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COVID-19 News - Neuromyelitis Optica  Jun 23, 2023  8 months, 6 days, 1 hour, 7 minutes ago

BREAKING NEWS! Scientists From Baltimore Warns That SARS-CoV-2 Infections Or COVID-19 Vaccines Can Cause New Onset Neuromyelitis Optica!

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BREAKING NEWS! Scientists From Baltimore Warns That SARS-CoV-2 Infections Or COVID-19 Vaccines Can Cause New Onset Neuromyelitis Optica!
COVID-19 News - Neuromyelitis Optica  Jun 23, 2023  8 months, 6 days, 1 hour, 7 minutes ago
Study Reveals Association Between SARS-CoV-2 Infections, COVID-19 Vaccinations, and Neuromyelitis Optica
 
COVID-19 News: In a new study conducted by scientists from the Baltimore VA Medical Center-USA and the University of Maryland Medical Center-USA, a potential link has been discovered between SARS-CoV-2 infections, COVID-19 vaccinations, and the development of a neurological condition called neuromyelitis optica that can also affect the eyes. This finding shed light on a previously unknown complication associated with the ongoing COVID-19 pandemic. The study, which systematically reviewed published literature on the topic, aims to raise awareness and prompt further research to better understand and quantify the risks involved.


 
A previous Swedish study covered in our COVID-19 News report has shown that SARS-CoV-2 Infections can also lead to CNS autoimmune disease called Myelin Oligodendrocyte Glycoprotein-Associated Disorder or MOGAD that is similar to neuromyelitis optica.
https://www.thailandmedical.news/news/swedish-study-shows-sars-cov-2-also-causes-myelin-oligodendrocyte-glycoprotein-associated-disorder-mogad,-a-cns-autoimmune-disease
 
Understanding Neuromyelitis Optica
Neuromyelitis optica spectrum disorder (NMOSD) is an autoimmune condition characterized by chronic neuroinflammation that primarily affects the spinal cord and optic nerves. This rare disorder can cause severe damage to the nervous system and disproportionately affects women compared to men. Individuals with NMOSD may experience various symptoms, including transverse myelitis, optic neuritis, area postrema syndrome, and acute brainstem syndrome.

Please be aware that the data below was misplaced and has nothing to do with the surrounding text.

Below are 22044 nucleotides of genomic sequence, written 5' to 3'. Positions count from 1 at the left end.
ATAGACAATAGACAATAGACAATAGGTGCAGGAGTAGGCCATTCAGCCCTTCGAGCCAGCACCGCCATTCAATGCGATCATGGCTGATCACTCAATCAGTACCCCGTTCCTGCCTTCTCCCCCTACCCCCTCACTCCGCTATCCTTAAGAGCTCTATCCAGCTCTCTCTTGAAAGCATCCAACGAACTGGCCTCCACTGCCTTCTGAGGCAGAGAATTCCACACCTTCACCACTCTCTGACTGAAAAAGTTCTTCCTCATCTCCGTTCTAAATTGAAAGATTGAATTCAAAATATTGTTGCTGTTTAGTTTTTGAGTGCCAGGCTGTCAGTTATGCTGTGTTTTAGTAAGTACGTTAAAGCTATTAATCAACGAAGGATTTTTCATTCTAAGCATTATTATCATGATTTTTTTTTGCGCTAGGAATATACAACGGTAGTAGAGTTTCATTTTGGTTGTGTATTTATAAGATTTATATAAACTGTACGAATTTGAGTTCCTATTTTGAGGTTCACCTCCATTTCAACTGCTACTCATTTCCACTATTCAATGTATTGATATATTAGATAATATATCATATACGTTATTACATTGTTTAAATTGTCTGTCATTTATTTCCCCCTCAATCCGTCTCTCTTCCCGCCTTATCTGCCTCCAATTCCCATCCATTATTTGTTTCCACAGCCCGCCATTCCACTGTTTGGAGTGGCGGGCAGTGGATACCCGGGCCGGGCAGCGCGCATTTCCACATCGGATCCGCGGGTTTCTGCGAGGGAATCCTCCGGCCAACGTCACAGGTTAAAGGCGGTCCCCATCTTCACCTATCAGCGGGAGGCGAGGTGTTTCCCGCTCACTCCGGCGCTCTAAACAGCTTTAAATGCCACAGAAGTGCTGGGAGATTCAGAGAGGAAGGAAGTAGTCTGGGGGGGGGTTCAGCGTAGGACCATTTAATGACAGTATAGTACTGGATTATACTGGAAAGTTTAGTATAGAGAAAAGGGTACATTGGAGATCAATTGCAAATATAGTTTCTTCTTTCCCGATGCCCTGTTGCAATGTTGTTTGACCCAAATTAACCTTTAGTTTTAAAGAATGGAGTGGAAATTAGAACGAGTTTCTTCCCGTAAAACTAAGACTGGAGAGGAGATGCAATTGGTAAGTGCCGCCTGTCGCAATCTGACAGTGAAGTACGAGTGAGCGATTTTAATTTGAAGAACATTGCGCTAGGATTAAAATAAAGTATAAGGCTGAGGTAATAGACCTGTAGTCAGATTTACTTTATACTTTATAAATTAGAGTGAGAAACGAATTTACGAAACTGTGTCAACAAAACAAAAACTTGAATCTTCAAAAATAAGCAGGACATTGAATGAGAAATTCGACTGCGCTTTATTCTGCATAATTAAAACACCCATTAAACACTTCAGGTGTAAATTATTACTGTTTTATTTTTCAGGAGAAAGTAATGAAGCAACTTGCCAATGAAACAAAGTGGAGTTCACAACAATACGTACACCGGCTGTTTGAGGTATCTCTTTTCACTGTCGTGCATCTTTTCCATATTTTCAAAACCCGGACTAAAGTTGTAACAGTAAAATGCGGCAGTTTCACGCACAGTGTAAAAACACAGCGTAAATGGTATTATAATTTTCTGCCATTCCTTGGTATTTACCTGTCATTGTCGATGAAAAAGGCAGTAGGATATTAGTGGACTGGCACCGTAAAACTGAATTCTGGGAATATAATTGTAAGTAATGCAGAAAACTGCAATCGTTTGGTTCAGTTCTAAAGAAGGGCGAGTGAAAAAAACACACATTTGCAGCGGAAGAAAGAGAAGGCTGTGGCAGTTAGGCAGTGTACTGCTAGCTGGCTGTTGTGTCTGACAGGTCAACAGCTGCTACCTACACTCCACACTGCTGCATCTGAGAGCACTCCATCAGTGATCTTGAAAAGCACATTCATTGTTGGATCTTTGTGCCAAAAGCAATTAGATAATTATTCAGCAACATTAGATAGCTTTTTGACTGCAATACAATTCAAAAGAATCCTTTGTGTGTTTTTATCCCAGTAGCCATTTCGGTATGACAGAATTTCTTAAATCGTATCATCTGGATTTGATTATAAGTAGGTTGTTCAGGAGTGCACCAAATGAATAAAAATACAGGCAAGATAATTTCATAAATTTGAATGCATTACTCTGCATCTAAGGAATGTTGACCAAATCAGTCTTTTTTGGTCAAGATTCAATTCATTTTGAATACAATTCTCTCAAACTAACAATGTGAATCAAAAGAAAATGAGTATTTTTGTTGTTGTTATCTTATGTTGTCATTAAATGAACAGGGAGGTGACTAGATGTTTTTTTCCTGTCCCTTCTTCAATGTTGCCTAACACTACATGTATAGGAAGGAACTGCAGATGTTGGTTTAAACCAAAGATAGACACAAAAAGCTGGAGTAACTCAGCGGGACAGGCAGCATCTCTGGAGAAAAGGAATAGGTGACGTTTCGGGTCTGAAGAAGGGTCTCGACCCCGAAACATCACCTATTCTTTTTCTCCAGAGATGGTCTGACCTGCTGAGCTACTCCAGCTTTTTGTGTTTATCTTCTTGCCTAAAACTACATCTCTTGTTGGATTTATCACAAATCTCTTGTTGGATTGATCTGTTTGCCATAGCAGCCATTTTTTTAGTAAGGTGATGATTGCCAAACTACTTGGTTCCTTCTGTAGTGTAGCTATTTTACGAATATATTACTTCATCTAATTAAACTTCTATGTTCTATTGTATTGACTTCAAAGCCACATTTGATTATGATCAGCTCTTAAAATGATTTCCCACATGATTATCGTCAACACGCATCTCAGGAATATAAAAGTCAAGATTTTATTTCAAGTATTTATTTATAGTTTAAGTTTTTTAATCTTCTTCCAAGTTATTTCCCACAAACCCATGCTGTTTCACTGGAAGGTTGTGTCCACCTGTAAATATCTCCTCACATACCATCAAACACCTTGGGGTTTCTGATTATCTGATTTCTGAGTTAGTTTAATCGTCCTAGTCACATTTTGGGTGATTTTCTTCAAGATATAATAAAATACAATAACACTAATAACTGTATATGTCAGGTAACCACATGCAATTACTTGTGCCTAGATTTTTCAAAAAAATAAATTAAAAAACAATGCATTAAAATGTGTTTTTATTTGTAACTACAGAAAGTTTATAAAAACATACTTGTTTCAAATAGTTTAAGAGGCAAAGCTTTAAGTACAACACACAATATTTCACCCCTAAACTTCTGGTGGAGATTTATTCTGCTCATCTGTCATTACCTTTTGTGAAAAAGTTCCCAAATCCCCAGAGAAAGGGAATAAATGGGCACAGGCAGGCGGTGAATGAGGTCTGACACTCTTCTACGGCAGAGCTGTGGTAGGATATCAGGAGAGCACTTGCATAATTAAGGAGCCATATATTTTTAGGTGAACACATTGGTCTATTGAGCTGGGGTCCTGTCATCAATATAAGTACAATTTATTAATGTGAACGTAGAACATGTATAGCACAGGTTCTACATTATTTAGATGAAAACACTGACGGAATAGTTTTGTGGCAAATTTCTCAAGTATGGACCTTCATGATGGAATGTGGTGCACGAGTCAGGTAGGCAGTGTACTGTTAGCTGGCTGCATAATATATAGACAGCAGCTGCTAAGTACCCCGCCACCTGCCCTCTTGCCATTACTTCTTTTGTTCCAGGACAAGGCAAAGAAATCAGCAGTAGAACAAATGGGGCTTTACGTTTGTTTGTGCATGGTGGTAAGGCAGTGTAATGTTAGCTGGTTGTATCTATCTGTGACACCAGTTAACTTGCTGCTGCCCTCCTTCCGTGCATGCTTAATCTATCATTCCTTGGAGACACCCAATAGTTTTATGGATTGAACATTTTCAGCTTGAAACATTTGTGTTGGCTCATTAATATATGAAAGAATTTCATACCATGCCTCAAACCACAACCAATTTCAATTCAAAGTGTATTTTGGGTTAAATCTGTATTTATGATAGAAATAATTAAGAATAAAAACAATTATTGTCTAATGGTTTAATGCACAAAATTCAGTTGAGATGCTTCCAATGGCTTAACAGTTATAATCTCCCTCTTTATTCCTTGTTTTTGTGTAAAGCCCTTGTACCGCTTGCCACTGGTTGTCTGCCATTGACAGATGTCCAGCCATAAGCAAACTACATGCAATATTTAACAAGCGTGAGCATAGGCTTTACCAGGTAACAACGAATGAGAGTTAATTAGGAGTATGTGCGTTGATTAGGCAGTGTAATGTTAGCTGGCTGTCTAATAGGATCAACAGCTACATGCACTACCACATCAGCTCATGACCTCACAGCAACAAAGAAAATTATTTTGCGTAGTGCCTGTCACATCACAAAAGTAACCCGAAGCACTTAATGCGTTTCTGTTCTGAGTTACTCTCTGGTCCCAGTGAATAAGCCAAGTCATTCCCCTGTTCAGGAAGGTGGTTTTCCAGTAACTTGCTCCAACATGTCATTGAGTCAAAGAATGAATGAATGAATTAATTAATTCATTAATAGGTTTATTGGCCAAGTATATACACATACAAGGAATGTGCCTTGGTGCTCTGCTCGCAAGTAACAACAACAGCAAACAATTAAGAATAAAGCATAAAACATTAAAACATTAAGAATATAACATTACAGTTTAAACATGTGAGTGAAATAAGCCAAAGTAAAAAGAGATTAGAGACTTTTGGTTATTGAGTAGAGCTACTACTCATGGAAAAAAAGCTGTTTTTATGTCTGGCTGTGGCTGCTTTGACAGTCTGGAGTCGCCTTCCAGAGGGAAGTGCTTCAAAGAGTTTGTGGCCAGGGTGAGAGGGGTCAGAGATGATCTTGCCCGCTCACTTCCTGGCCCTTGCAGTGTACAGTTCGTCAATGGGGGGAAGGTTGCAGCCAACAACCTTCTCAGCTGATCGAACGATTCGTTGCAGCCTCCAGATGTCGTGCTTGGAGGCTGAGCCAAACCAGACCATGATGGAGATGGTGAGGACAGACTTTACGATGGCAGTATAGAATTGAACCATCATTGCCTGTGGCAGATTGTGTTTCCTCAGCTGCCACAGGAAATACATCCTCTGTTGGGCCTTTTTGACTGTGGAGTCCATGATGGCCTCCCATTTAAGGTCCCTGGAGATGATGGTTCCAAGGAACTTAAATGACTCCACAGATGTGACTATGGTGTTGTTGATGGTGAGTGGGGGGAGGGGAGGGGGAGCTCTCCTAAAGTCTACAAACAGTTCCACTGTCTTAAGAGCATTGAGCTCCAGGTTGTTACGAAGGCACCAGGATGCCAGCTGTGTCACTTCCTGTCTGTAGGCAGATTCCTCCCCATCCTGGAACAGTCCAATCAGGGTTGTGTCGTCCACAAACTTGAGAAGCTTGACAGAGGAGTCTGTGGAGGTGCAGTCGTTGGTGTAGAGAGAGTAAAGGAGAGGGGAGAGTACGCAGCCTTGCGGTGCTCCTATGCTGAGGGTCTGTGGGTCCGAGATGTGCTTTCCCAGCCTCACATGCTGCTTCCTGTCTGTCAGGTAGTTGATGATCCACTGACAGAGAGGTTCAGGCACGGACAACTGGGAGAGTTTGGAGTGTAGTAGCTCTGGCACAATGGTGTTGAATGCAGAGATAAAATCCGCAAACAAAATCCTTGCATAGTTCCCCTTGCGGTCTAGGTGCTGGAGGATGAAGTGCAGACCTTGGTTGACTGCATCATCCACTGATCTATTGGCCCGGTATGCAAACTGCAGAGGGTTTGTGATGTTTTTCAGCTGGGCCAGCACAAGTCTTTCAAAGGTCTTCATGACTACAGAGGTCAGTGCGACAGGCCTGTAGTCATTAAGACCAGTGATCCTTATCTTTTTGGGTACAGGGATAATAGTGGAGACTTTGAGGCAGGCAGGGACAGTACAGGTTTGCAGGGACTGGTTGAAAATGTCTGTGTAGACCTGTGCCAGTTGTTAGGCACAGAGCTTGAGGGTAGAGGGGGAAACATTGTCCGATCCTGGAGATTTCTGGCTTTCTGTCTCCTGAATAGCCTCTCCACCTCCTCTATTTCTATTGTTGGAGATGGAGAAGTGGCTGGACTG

Neuromyelitis optica can cause blindness in one or both eyes, weakness or paralysis in the legs or arms, and painful spasms. It also can cause loss of sensation, uncontrollable vomiting and hiccups, and bladder or bowel problems from spinal cord damage. Children can have confusion, seizures or comas.
 
The symptoms of optic neuritis can affect one or both eyes, and the timing of the symptoms can affect one eye after the other or both at the same time. The symptoms include:
 
-Eye pain. This usually happens or gets worse when you move the affected eye(s).
Blurred vision. This symptom may get worse when you’re physically active.

-Partial vision loss or blindness. You may lose all or part of your vision in one eye (an example of this is loss of the center of your field of vision). It can also cause dimming of your vision or trouble seeing colors.
 
-Trouble seeing in low light. This can make it difficult to do certain things at night, such as driving.